16. The Government has also rolled out various programmes and made available resources to promote internationalization. For example, IE Singapore's network of overseas centres is a key source of market intelligence for businesses planning to expand abroad. IE's Internationalization Roadmapping Programme (IRP) also helps Singapore-based companies develop a long term internationalization strategy.

Role of the Private Sector

17. I have outlined some of the Government's programmes to help SMEs in Singapore launch, upgrade and expand their business; but I must emphasize that these efforts are meant to complement and catalyze private sector initiatives.

18. In this regard, I am glad to know that private sector involvement in supporting SME growth is i ncreasing; this is a positive sign. I will highlight three areas that complement the Government's efforts.

19. First, on improving SMEs' access to Financing - more financial institutions and banks are offering financial instruments, such as installment loans and revolving credit lines, to cater to SMEs. Several banks have also been organising regular seminars to educate SMEs in financial management. SPRING has recently collaborated with the Association of Banks (ABS) and the financial community to develop a practical financial advisory guide for SMEs. I encourage more SMEs to tap on private sector financing for their growth.

20. Second, on Developing Technology Infrastructure to support SMEs - more industry associations and technology service providers are partnering the Government and research institutes in innovation technology research; this is taking place under SPRING's Technology Innovation Programme (TIP). A*STAR has also recently announced increased linkages between the research institutes and the industries. We hope to see further strengthening of technology collaboration between SMEs and large Singapore-based companies, as well as increased commercialization of upstream R&D by SMEs.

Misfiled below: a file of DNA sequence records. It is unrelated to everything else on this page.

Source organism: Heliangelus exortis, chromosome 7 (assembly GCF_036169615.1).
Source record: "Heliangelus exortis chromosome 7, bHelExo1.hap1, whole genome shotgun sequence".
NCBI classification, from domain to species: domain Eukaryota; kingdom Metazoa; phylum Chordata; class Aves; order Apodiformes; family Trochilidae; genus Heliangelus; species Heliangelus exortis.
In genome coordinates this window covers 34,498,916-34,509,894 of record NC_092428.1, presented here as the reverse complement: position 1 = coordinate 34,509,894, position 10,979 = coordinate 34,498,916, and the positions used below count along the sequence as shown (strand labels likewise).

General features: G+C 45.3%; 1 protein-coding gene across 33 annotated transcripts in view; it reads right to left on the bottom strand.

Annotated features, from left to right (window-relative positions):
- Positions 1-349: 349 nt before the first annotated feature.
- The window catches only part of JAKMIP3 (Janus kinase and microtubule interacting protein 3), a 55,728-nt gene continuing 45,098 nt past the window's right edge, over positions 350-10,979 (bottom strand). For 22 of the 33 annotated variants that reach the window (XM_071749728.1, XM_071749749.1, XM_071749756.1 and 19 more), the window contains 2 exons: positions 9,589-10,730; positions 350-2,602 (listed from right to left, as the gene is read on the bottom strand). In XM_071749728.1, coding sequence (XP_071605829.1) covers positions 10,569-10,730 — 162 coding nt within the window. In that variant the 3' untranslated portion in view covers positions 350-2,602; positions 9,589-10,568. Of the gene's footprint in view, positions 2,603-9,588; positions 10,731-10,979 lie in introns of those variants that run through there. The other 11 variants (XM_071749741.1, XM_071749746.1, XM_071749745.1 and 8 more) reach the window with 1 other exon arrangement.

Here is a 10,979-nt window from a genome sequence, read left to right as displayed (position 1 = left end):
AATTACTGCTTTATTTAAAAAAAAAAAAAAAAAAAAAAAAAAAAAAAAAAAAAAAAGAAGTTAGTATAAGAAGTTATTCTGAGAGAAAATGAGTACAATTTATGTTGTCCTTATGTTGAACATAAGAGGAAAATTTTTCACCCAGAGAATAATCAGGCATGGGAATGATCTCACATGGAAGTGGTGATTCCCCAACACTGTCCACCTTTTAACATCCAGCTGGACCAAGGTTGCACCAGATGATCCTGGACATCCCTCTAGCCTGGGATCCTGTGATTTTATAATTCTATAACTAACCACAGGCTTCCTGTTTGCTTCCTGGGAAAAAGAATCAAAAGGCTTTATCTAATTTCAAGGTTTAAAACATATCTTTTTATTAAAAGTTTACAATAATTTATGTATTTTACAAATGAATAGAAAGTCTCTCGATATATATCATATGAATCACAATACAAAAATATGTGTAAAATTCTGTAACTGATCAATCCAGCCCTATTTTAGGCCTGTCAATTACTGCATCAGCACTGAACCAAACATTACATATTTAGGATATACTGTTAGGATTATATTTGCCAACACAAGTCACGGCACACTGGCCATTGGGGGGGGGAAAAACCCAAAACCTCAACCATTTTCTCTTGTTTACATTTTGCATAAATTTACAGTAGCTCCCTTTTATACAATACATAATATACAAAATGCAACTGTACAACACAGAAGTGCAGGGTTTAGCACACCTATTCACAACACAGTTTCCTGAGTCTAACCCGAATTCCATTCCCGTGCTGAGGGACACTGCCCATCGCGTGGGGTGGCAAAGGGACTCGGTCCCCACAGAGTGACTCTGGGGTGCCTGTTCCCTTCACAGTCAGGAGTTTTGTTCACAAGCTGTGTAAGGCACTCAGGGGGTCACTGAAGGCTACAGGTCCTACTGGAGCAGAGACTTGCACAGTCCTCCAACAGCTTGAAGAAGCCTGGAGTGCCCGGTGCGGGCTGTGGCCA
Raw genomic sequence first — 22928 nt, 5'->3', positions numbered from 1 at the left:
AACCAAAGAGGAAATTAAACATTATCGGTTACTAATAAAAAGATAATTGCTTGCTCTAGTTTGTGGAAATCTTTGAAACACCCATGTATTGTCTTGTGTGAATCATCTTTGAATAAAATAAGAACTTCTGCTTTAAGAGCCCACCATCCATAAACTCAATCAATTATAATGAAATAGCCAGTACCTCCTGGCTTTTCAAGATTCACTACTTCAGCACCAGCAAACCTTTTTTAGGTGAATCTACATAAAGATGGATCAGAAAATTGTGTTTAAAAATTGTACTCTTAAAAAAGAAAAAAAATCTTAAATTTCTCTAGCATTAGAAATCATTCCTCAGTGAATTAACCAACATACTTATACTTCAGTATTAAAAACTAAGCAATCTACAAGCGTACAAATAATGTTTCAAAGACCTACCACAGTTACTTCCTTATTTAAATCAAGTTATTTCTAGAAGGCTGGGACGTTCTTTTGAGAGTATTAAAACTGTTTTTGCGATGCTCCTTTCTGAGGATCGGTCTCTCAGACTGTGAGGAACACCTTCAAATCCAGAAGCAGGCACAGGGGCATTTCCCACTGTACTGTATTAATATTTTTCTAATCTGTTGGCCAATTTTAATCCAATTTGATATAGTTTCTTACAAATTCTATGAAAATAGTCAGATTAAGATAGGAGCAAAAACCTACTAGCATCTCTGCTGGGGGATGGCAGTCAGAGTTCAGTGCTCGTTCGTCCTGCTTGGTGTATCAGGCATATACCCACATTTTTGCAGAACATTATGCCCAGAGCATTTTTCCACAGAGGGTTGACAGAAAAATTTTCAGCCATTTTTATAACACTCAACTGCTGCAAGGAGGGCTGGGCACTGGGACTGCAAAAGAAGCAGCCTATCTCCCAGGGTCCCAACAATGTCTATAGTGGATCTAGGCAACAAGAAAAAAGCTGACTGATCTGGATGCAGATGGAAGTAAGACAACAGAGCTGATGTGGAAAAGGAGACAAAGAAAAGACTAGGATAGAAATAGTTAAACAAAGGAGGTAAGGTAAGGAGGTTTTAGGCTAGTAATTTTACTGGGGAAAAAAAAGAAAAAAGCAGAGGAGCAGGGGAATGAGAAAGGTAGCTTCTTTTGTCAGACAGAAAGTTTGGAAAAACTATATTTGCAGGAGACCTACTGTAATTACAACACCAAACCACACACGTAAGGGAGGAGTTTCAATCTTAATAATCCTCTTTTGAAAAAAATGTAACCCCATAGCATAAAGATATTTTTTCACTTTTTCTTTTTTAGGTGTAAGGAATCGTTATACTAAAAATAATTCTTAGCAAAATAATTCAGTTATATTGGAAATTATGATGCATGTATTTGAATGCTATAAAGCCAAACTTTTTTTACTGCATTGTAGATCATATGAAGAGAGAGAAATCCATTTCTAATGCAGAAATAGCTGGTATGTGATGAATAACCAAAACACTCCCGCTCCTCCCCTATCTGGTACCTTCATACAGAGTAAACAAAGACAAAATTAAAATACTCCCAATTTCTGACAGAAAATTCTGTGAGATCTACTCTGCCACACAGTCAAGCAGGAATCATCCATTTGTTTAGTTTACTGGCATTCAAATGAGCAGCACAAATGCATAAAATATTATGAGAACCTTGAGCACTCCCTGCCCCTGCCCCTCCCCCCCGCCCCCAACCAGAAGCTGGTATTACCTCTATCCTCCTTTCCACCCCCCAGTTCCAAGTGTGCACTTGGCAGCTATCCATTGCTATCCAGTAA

21. Third, on Expanding into New Markets - the 2006 SME Development Survey showed that majority of SMEs preferred to seek advice from business associates when expanding overseas. In this regard, SMEs should take advantage of Government resources, such as IE Singapore's International Partners' programme, to form international alliances with other Singapore-based companies. Such partnerships can achieve economies of scale and maximize chances of success for the SMEs in overseas markets.

22. We welcome and encourage more of such collaboration and resource-sharing within the private sector. The SME Credit Bureau for instance, jointly operated by Infocredit D&B and ASME, and supported by SPRING, is a prime example of how strategic partnerships can benefit SMEs. Since its inception in 2004, the Credit Bureau has contributed directly to the improvement of credit standing and information transparency within the local SME sector.


23. To conclude, I am confident that we are on the right path towards enabling SMEs to not only cope with globalization and its challenges, but also to ride on its opportunities. As we continue to enhance Singapore's pro-business environment, and as the local business eco-system continues to evolve, more SMEs in Singapore, both local and foreign, will be able to successfully plug into and benefit from the global economy.

24. I am sure today's conference speakers will be able to provide greater insight and advice on how businesses can better navigate and benefit from globalization. I wish you a fruitful discussion and a successful conference.

Thank you.